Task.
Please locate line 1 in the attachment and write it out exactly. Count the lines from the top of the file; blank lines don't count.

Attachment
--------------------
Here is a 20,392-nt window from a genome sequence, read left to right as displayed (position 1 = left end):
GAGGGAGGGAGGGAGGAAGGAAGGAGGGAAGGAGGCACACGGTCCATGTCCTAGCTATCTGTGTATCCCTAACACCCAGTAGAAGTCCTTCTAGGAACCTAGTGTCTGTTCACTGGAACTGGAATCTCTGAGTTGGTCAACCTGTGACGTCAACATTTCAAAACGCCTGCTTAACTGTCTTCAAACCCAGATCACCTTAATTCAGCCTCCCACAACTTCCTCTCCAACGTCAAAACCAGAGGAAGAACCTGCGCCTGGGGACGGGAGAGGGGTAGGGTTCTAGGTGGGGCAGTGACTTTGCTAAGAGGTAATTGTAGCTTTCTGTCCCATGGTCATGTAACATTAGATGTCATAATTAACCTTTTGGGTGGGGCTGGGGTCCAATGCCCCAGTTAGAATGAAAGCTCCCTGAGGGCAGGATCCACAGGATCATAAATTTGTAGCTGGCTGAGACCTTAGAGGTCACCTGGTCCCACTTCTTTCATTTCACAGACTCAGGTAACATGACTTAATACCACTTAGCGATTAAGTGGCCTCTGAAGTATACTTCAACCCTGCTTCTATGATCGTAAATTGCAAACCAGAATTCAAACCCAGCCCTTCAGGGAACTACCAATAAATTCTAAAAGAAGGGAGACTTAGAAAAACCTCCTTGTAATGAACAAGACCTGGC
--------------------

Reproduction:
Here is a 20,392-nt window from a genome sequence, read left to right as displayed (position 1 = left end):